It’s Easter soon, as most of you know. It’s a big mess for me this year. My mother’s having dental surgery beforehand and has asked me to take her there and look after her when she comes home. That’s ok, ‘cept she’s organised it so I’ll have to spend more time at her place than usual. And now I can’t get anyone to look after my cat, so she’ll have to come with me, which will be traumatising for her and for me. Not to mention Mum’s neurotic little beast. To top it all off there aren’t any respite beds to dump my father in so that mother could come to my place. Sigh.

Anyway, none of that is the point of this post. I was talking to the Wonder Therapist about it this week and she asked, “What does Easter mean to you? What do you think of?”

Oh dear, more tears.

What do I think of? Aside from the smell of fish (which I’m not going into, for reasons already explained), I think of chooks and roosters made of cheap chocolate wrapped in coloured foil.

I think of my father giving said chooks to my mother and me, in a rare gesture of thoughtfulness. I’d get excited – coz what little kid doesn’t get excited about chocolate at Easter? Let alone when her b*st*rd father does something nice for a change?

But the excitement only lasted a second before my mother started complaining about the awful cheap chocolate and the ugliness of the chook.

Then I’d feel guilty, coz I’d liked the chook and the eggs that came with it, but obviously I wasn’t supposed to, was I? Man, so confusing for a little kid.

Other times I’d steal chocolate from the cupboard – the ears off a bunny, or the top out of an egg. I’d sneak them away and gobble them up; stuffing them in hard and fast so I wouldn’t get caught.

Caught or not my father would always get angry and storm off. He’d get drunk and that’s when the trouble really started.

So, umm, yea. That’s what I think of when I think about Easter.

But there’s good stuff, too. When I was looking for an image of the chook in my head I remembered some of the good stuff:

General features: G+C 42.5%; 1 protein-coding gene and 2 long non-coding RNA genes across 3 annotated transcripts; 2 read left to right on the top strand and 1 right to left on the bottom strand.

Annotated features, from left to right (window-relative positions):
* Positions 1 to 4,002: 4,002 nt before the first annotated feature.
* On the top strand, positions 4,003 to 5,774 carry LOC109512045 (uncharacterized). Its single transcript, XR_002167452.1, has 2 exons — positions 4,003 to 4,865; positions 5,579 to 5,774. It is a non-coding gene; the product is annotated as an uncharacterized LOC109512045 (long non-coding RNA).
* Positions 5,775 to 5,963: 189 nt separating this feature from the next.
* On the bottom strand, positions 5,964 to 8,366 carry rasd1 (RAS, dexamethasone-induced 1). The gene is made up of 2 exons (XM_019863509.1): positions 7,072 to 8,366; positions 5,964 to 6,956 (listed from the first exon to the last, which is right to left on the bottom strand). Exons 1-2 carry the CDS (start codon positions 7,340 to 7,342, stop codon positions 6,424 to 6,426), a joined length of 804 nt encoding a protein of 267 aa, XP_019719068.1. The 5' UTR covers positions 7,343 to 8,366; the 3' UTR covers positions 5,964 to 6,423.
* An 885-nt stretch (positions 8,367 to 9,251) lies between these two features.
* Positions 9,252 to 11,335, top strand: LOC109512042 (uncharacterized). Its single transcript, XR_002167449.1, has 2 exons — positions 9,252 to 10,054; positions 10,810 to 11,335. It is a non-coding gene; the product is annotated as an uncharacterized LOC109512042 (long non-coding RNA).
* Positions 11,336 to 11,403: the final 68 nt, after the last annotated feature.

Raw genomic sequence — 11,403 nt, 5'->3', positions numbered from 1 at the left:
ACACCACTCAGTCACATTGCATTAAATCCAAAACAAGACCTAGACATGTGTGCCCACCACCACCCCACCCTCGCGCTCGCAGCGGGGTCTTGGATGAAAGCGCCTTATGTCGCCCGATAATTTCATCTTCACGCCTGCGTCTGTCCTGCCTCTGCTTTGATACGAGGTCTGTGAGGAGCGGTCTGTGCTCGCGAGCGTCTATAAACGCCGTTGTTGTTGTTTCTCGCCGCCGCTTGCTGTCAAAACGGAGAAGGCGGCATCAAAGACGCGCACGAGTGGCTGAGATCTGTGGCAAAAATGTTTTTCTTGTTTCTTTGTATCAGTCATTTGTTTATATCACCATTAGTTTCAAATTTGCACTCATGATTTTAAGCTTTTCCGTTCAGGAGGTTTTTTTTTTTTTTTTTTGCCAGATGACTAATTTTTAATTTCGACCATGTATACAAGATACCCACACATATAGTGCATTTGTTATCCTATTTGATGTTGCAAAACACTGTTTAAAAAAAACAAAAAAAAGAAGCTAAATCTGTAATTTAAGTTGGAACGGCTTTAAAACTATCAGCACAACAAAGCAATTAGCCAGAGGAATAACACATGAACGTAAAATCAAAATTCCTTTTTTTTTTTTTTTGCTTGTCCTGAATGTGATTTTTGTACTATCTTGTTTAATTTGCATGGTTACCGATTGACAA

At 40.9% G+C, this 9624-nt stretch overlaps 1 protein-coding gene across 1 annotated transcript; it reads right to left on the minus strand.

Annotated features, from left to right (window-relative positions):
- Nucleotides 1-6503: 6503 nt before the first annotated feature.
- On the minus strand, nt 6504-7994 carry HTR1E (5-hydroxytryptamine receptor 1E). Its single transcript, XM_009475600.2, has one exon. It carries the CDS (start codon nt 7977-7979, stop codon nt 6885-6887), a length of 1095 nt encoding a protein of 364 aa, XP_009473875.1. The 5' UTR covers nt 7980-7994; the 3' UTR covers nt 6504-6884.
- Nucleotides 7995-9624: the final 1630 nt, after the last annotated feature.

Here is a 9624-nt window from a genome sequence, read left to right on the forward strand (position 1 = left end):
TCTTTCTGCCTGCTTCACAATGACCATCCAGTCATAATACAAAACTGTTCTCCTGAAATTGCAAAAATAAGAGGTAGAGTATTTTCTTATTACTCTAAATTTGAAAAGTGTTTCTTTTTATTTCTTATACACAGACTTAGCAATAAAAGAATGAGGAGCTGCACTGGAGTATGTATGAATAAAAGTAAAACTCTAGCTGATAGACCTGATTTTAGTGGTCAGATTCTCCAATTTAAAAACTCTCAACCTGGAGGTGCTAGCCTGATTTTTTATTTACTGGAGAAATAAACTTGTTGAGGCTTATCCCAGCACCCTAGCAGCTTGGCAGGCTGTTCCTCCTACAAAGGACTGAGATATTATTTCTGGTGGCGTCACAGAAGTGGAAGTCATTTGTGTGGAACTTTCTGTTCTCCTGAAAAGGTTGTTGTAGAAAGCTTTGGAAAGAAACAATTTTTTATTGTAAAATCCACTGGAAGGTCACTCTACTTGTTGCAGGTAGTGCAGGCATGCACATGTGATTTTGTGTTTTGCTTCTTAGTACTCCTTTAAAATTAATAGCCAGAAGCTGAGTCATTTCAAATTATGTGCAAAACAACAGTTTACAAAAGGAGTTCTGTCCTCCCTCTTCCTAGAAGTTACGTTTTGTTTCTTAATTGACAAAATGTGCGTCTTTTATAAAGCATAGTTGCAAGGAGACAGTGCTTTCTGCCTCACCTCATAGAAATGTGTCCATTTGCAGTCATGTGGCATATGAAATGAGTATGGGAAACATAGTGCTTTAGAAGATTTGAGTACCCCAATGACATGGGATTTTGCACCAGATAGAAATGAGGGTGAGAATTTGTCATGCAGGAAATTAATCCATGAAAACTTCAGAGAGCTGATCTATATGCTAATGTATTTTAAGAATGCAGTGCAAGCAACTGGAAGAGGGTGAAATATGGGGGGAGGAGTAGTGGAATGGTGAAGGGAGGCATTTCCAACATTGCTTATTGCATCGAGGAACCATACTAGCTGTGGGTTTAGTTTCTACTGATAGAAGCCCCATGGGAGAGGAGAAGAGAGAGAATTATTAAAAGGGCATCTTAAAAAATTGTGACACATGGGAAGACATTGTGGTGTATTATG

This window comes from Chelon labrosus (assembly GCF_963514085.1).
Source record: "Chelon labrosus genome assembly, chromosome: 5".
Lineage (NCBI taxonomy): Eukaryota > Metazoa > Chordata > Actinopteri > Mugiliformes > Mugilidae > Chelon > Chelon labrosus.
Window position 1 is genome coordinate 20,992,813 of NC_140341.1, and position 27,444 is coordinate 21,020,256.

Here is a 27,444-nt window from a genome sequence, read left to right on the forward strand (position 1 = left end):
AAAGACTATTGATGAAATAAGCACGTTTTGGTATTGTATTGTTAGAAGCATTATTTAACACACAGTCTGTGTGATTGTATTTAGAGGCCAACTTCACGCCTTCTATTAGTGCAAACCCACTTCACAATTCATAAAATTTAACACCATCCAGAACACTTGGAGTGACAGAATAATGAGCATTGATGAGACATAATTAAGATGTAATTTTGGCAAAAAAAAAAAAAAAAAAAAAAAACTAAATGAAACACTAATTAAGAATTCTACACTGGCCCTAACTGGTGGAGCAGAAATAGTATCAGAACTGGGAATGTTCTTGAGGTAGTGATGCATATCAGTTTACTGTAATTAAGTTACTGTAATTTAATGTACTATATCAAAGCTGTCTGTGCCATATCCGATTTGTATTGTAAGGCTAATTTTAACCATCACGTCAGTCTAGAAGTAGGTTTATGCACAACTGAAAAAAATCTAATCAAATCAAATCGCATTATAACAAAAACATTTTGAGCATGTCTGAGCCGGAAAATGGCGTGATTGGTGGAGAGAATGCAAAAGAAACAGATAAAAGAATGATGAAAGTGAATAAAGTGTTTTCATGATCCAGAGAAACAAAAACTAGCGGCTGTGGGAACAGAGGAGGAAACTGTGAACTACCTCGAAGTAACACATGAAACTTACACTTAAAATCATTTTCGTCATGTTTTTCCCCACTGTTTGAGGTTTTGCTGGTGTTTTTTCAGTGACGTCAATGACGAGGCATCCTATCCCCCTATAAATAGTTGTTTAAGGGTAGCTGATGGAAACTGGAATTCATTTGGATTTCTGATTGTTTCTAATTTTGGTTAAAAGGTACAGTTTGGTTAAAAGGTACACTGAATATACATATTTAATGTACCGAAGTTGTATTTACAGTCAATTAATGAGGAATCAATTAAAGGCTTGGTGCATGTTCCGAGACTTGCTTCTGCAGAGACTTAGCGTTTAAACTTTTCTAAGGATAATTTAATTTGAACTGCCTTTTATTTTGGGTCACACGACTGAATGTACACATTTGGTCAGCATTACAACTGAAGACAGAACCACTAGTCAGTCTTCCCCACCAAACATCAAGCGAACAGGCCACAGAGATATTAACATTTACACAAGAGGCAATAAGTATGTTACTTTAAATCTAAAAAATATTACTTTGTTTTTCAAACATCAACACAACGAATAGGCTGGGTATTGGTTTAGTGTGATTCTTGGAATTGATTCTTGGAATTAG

• In Prep (the first year of school) the Easter Bunny would leave foot prints for us to follow down to the oval where he’d left chocolate eggs for us to share! Finding the foot prints and the little pieces of Easter Bunny tail stuck in the fence – that was magic 😉
  • I learnt more about this “magic” in Grade 6 when I got to BE the Easter Bunny. That was fun, too.
  • Dying coloured eggs in school, seeing the pretty patterns that would emerge from the dyes.
  • My grandmother making me an Easter bonnet for the hat parade. Pretty pastel pinks and yellows and greens.
  • And these cute little chicks that my mother always gave me – though mine didn’t look quite as frazzled as this little guy:

Ah, this one’s more like it, only he was yellow. (I guess G**gle doesn’t run to pictures of fluffy little chicks from the 1970s!).  


It’s nice to be able to remember some of the good things, as well as the usual things that spring to mind.


5 thoughts on “Easter

  1. You brought me a few memories of my own. I used to love Easter it was a wonderful time for me with family and the nearly unheard of “store bought” candy and chocolate! Alas, I no longer go to those family functions, but the memories are still nice. I hope all works out okay for you with your mother and her dental work.

  2. I don’t know what a chook is either, but I thought that is because I don’t celebrate Easter. I never understood what the bunny had to do with Easter actually.

    I’m sorry your Easter memories aren’t all happy ones. It sometimes seems that major holidays bring out the worst in people and families.

  3. I’m proud of myself, I know what chooks are! 😉 Easter… Staying away from that one. I hope to feel more positive about it in future years but for now there are too many new-ish memories tied to it and to J*sus. But I’ll take a chocolate chook any time!

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